Endless Wave – 10 Questions w/ Jeff McKee
1. Being plugged in to R&D for brands like Nautique and Slingshot, what’s your take on the growth of wakesurfing? How, specifically, is Slingshot approaching that market?
Jeff McKee: Wakesurfing is a massive part of the current “lake life” that people are living. It’s fun, social, and gets people in the water behind the boat who would otherwise have never agreed to try a watersport behind the boat. It’s a lot less intimidating for someone to go 10 mph and be close to the boat for moral support / instructions. There’s nothing better than the stoke that comes from someone’s first ride on a board behind a boat, and wakesurfing has opened up the floodgates for new participants in towed watersports. From a Slingshot perspective, we are focusing heavily on wakesurf designs that are suited for first time riders all the way up to expert levels and simulating a true surf feel behind the boat.
2. What style of board do you prefer and why?
JM: I really dig surf style boards. For me wakesurfing is about simulating real surfing so working with similar buoyancy and outlines is fun. Surf fins are fun too because you can drive and create speed off of them. We use the FCS II fin boxes on the Slingshot surfers this year as well so you can interchange fins quickly and remove them for quick storage, etc.
3. What’s the wakeboard/wakesurf ratio for you these days?
JM: Probably about 40 percent surf and 60 percent wake at the moment. I just got my new G23 in September so being able to control the wave from behind the boat with my watch opens up a lot of new possibilities for fun. On the weekends the boat is loaded full of friends and we’re surfing, then the weekdays are more for strapping in and putting in work – if you could call it that (laughs). It depends on who’s joining in, but to me the number-one goal is just to be out there enjoying the boat and making sure everyone in the boat is having a great experience.
4. Wakeboarders openly bash wakesurfing these days, but everybody is doing it. What’s your take? Should wakeboarders compete less in wakeboard comps and more in wakesurf comps if they’re upset about the prize money?
JM: Well I wakesurf because I enjoy it and my kids / family / friends do, too. I’m past the point of worrying about whether or not the hipsters approve. Of course, if the lake is glass calm I’d rather be charging at the wake strapped in, but for those super windy or choppy days why not join the party and have a surf session?
5. On the flip side, what’s your take on wakesurfing as a standalone professional board sport?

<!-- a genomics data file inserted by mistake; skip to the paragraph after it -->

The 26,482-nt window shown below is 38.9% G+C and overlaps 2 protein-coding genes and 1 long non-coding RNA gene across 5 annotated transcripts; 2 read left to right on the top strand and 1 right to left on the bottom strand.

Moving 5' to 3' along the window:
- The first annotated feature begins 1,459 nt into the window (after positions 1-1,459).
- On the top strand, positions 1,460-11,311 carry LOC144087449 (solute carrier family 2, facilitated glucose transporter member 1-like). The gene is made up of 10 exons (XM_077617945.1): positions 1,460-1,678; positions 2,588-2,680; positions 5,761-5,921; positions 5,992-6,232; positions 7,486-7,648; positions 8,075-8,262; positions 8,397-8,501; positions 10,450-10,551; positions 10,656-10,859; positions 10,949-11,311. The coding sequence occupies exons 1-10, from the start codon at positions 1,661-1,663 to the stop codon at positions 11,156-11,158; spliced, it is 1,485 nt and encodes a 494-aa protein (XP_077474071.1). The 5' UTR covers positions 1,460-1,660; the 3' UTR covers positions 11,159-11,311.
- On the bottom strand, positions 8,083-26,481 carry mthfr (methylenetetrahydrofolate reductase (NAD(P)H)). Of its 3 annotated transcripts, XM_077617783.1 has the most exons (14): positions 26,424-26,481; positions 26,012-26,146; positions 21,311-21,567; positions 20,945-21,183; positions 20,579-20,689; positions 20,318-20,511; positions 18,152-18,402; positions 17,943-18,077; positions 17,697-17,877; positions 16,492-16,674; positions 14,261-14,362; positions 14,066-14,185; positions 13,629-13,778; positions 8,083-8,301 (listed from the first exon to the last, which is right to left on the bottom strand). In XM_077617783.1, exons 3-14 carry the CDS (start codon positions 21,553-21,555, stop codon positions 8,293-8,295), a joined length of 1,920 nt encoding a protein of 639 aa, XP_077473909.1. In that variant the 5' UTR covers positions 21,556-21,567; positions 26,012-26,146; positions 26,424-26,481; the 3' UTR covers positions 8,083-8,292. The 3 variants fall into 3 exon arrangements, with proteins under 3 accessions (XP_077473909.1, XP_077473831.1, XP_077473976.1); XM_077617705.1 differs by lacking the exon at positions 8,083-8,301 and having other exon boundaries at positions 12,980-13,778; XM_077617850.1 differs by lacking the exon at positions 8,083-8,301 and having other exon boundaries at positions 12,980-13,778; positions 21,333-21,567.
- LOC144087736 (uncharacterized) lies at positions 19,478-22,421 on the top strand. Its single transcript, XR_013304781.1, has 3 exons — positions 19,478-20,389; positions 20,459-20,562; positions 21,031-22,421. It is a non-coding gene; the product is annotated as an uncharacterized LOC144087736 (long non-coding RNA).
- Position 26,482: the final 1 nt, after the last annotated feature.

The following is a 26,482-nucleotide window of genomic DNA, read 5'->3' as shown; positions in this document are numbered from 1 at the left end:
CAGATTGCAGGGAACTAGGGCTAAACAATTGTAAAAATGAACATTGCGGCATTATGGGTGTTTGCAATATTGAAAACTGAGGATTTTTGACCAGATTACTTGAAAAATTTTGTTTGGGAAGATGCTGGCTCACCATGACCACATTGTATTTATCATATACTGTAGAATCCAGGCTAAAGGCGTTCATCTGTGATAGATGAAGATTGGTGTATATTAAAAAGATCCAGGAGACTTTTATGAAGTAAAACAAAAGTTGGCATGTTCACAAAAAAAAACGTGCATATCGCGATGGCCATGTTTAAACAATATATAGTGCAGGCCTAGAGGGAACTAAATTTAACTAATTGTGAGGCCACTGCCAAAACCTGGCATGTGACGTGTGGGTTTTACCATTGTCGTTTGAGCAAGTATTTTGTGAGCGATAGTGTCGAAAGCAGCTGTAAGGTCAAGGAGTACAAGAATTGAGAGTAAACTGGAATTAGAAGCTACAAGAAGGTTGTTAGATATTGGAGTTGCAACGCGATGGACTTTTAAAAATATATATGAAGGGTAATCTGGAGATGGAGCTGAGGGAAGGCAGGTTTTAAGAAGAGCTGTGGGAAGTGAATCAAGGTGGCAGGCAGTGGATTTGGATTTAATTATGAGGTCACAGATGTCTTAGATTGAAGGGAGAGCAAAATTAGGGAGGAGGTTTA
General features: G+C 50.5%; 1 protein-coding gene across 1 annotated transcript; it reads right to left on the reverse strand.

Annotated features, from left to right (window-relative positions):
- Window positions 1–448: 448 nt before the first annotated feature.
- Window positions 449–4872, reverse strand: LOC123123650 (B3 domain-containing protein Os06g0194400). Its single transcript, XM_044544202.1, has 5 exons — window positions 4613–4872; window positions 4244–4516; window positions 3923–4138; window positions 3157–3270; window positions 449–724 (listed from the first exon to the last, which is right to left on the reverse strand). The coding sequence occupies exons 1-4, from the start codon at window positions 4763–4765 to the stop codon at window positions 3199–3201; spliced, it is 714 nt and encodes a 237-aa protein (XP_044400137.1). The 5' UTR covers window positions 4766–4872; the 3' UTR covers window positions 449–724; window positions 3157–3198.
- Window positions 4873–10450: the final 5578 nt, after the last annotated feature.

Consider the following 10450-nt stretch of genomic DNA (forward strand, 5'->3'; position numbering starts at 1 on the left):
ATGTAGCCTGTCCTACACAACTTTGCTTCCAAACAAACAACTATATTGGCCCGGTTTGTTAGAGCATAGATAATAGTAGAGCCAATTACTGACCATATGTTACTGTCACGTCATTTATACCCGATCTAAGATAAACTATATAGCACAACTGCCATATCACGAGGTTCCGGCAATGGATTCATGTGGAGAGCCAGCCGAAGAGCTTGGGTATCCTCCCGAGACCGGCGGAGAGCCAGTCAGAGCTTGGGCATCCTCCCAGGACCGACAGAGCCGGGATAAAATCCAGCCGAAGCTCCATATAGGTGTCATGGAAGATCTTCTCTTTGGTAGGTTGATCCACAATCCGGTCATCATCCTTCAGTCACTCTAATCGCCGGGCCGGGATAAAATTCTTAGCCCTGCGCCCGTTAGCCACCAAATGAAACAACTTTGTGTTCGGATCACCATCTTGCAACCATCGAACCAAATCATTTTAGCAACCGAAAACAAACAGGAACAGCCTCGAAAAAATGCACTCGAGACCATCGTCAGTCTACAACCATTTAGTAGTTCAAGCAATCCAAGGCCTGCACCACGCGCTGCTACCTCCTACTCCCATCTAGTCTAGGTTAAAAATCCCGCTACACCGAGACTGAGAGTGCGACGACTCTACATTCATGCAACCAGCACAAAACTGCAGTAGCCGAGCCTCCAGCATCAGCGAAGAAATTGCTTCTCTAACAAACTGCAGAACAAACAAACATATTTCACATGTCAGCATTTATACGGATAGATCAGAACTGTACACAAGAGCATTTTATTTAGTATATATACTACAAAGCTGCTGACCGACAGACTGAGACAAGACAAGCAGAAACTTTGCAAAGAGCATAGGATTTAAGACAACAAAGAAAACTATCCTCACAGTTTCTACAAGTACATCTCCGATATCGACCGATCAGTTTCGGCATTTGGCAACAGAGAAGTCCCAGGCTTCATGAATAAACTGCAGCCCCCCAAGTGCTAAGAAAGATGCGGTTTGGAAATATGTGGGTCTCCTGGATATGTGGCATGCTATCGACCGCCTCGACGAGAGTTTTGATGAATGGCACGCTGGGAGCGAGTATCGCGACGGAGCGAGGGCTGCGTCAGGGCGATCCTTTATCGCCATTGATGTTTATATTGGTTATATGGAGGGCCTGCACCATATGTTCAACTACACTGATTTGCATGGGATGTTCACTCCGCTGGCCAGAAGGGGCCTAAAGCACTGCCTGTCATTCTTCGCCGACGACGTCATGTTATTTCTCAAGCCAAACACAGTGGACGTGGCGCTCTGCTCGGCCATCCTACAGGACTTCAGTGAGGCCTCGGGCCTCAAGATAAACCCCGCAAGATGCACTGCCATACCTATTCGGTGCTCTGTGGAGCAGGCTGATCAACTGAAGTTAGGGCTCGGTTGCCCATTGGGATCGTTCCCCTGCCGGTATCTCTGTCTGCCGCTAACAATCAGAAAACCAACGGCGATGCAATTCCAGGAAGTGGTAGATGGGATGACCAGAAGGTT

JM: I would not call wakesurfing a professional boardsport. Surfing is a professional boardsport. To me there needs to be a certain fear / risk to overcome mentally as well as a significant amount of difficulty / challenge to be considered a real boardsport. If you’re not putting your safety on the line and having those moments of courage where it’s a “do or die” type situation that gets the blood / adrenaline flowing, then you can’t really call it a sport. I think you have to be able to get something around 10-15 feet of air before the activity reaches the “action sport” certification level.
6. Where do you see wakesurfing a few years from now?
JM: I see the boards and waves improving for sure. The boat companies are definitely focusing on it as it’s a huge contributor to the success of their brands at this point. The fun factor would surely rise with a bigger wave at a faster speed.
7. What’s it like wakesurfing with a two-year-old on your shoulders?
JM: Awesome. It’s one of the best feelings in the world, hands down. To do something that I have a blast doing and feel that same excitement coming from my kids is amazing. They can’t stand to be in the boat while I’m surfing. They look at me like I’m a six-foot-tall strawberry swirl ice cream cone while I’m back there and can’t keep their composure until they’ve joined me for a ride!
8. Any transfer trick goals on the horizon?
JM: Some solid airs would be sweet! I’ve got a few 360’s across and the progression is way faster now that you can just switch back and forth with the remote rather than having to coordinate with the driver. I don’t know… I need to get a lesson from Noah Flegel, that dude has this stuff DIALED behind the boat. He’s a blast to watch surf the boat!
9. As a casual (ocean) surfer, how does wakesurfing help you in that world?
JM: Well if I can find the wave and take off in the right spot, I suddenly transition into John John with visions of Air Reverses and flips as I race down the line, but for some reason everytime I set the rail to come attack the lip it usually just punches me in the gut and rolls me around underwater reminding me that I need to learn how to swim better and hold my breath for longer (laughs).
10. Do you see wakesurfing helping the watersport community grow?
JM: Yes, absolutely. Regardless of how and what you prefer to ride behind the boat at the lake, there is no doubt that more people are getting in the water and grabbing a hold of a towrope to have some fun.